Posts for tag: acidity
We all love (well, most of us!) that morning cup of coffee. Some of us have it black, and some of us have it with milk or cream and sugar. Well, it turns out, the effect of coffee on our teeth is primarily related to the way we drink our coffee. So, how can coffee affect our teeth?
Staining Our Teeth?
Yes! Staining occurs from the pigment in the foods and drinks we consume. Coffee, on its own, has a very dark pigment and therefore contributes mainly to staining on tooth surfaces. If you add milk or cream to your coffee, the pigment is not as dark, but it can still contribute to staining. Getting stained teeth from coffee has to do with your genetics, saliva and the type of bacteria in your mouth.
Yes! Because coffee has an acidic PH level, it can contribute to tooth erosion. It is possible that over time, tooth erosion can occur. Also, coffee has a diuretic effect, meaning it contributes to fluid loss, which can cause a dry mouth. Have a glass of water right after your coffee, to rinse out the coffee from your mouth as well as replenish fluid.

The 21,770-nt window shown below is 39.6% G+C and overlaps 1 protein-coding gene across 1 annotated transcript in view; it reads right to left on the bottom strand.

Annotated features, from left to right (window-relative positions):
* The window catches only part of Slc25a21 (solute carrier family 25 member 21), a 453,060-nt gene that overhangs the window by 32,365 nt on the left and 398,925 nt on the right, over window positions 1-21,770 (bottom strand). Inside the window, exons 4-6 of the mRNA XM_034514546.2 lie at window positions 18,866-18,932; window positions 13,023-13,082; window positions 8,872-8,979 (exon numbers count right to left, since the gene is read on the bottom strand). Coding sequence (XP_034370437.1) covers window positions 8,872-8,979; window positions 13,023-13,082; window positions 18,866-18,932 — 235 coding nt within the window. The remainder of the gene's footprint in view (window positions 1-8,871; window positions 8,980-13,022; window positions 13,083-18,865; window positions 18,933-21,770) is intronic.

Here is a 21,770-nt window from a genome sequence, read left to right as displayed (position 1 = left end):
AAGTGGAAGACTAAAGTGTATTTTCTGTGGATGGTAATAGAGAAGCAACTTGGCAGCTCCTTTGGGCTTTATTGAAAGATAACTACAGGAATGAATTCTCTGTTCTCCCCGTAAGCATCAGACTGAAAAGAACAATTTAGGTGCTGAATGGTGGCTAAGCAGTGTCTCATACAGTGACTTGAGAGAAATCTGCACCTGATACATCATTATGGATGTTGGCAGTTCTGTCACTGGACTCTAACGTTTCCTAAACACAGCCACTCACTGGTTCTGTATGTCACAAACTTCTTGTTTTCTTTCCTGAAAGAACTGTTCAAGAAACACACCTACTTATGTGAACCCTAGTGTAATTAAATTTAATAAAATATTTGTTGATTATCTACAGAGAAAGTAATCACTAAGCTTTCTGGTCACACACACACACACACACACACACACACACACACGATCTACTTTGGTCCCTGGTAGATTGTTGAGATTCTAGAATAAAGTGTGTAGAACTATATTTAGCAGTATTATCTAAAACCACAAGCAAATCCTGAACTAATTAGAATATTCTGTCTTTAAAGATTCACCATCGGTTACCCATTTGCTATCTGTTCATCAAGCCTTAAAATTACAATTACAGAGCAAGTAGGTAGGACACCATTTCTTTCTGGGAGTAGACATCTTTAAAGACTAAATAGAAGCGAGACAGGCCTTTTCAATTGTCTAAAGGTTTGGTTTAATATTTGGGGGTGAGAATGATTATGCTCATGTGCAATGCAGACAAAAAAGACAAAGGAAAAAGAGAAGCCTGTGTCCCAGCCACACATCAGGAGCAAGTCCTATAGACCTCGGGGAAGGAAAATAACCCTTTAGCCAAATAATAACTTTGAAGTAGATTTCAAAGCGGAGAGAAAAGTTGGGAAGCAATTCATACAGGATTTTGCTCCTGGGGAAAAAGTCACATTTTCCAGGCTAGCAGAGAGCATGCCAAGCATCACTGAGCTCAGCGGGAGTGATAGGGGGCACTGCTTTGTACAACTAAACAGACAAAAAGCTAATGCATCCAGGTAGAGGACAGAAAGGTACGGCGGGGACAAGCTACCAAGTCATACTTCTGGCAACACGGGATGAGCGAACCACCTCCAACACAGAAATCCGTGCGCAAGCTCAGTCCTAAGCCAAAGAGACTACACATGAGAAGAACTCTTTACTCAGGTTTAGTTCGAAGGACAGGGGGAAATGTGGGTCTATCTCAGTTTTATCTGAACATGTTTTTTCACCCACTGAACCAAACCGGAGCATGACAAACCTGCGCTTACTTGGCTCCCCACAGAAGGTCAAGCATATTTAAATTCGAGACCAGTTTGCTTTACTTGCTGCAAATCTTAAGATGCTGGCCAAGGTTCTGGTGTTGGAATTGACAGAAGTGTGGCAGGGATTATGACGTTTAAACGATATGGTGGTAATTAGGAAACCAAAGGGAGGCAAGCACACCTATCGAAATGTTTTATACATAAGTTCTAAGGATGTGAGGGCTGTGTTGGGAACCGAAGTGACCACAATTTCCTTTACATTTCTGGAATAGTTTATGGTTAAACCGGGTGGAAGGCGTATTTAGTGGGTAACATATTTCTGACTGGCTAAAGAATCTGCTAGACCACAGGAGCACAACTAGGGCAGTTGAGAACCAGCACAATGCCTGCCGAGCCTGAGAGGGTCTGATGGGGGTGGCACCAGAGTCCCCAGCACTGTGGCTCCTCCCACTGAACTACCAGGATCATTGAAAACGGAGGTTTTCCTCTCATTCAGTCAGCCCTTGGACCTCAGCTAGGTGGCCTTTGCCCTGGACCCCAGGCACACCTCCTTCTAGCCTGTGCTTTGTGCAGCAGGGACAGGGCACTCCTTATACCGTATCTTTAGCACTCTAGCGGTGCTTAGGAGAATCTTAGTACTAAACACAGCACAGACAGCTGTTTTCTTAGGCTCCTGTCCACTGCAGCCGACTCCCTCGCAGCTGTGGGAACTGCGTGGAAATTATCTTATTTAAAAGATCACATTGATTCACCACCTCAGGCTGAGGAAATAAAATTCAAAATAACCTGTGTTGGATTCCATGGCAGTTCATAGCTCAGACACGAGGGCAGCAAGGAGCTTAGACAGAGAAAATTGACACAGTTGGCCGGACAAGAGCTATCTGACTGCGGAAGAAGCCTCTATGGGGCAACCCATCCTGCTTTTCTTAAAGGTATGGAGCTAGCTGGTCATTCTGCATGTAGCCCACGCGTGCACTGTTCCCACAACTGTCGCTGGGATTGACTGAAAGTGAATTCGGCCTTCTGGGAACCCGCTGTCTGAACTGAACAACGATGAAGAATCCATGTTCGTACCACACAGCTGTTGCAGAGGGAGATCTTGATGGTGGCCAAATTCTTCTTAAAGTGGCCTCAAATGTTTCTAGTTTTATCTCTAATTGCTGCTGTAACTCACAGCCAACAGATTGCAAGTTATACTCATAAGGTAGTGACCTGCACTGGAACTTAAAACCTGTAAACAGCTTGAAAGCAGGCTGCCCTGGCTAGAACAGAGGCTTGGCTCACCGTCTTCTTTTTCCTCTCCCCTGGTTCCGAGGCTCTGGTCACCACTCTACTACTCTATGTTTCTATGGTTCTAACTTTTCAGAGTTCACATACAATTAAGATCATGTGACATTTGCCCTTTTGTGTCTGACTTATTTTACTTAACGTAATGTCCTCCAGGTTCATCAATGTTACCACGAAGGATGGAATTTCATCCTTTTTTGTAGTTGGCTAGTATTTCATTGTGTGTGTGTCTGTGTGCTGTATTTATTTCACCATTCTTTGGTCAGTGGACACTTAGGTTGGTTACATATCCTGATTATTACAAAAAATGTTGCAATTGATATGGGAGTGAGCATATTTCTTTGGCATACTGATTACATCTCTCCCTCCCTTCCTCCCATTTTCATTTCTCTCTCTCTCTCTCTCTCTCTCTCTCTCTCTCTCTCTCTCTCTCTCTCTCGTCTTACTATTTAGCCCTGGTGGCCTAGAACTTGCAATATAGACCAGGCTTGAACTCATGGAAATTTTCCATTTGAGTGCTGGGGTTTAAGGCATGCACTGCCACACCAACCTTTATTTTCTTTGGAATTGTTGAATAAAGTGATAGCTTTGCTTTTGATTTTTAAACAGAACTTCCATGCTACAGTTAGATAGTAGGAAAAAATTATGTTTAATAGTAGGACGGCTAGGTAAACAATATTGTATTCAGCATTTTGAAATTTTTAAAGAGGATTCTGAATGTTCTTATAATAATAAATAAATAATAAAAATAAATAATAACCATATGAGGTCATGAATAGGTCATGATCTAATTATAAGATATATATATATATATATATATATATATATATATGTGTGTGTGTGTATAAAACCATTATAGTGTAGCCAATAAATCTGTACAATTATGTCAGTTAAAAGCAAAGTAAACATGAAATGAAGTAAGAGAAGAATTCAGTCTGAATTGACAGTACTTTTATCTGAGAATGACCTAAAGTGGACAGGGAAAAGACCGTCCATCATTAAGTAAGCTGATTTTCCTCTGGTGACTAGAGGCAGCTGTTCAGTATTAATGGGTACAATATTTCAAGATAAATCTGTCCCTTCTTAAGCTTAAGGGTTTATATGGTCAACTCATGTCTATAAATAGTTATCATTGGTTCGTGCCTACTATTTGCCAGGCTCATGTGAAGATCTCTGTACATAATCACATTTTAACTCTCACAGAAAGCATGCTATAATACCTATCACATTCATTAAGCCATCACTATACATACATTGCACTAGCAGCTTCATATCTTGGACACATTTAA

Halitosis? (Bad breath)
Yes! Coffee consumption can lead to bad breath because it gets trapped in the rough surface of the tongue and because it dries out your mouth.
Cavities or Tooth Decay?
It depends. Coffee on its own is not a precursor for cavities, but when milk/cream/sugar is added to coffee, the sugars can lead to cavities. Frequency and exposure time are more of a risk factor than quantity, so the slower you drink your coffee, the more of a risk for cavities.
As always, make sure you are brushing your teeth at least twice a day and flossing at least once. See your dental hygienist regularly for cleanings and your dentist for check-up exams. In addition, drink a glass of water after you have your coffee, to rinse the coffee/sugar from your mouth. Also, consider reducing the amount of sugar you put in your coffee. Even milk and cream have natural sugars that can lead to cavities.